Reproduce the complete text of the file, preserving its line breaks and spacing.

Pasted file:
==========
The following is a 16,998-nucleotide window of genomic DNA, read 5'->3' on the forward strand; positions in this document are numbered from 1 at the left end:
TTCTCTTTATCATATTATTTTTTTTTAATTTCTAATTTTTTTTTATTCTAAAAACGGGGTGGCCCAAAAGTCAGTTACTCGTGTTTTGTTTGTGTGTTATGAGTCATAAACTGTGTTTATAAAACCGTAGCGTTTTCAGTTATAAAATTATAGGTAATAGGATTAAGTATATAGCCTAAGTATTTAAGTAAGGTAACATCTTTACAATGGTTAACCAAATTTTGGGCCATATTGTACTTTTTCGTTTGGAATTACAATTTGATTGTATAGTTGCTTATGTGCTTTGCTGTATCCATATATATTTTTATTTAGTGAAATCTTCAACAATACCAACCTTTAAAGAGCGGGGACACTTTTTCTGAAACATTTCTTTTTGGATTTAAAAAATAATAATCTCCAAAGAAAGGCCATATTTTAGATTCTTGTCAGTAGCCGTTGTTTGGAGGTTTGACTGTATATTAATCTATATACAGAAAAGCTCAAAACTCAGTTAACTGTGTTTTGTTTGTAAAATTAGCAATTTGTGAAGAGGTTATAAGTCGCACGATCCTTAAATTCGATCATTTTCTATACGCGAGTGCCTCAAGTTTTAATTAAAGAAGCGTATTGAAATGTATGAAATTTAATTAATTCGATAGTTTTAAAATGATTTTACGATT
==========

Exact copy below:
The following is a 16,998-nucleotide window of genomic DNA, read 5'->3' on the forward strand; positions in this document are numbered from 1 at the left end:
TTCTCTTTATCATATTATTTTTTTTTAATTTCTAATTTTTTTTTATTCTAAAAACGGGGTGGCCCAAAAGTCAGTTACTCGTGTTTTGTTTGTGTGTTATGAGTCATAAACTGTGTTTATAAAACCGTAGCGTTTTCAGTTATAAAATTATAGGTAATAGGATTAAGTATATAGCCTAAGTATTTAAGTAAGGTAACATCTTTACAATGGTTAACCAAATTTTGGGCCATATTGTACTTTTTCGTTTGGAATTACAATTTGATTGTATAGTTGCTTATGTGCTTTGCTGTATCCATATATATTTTTATTTAGTGAAATCTTCAACAATACCAACCTTTAAAGAGCGGGGACACTTTTTCTGAAACATTTCTTTTTGGATTTAAAAAATAATAATCTCCAAAGAAAGGCCATATTTTAGATTCTTGTCAGTAGCCGTTGTTTGGAGGTTTGACTGTATATTAATCTATATACAGAAAAGCTCAAAACTCAGTTAACTGTGTTTTGTTTGTAAAATTAGCAATTTGTGAAGAGGTTATAAGTCGCACGATCCTTAAATTCGATCATTTTCTATACGCGAGTGCCTCAAGTTTTAATTAAAGAAGCGTATTGAAATGTATGAAATTTAATTAATTCGATAGTTTTAAAATGATTTTACGATT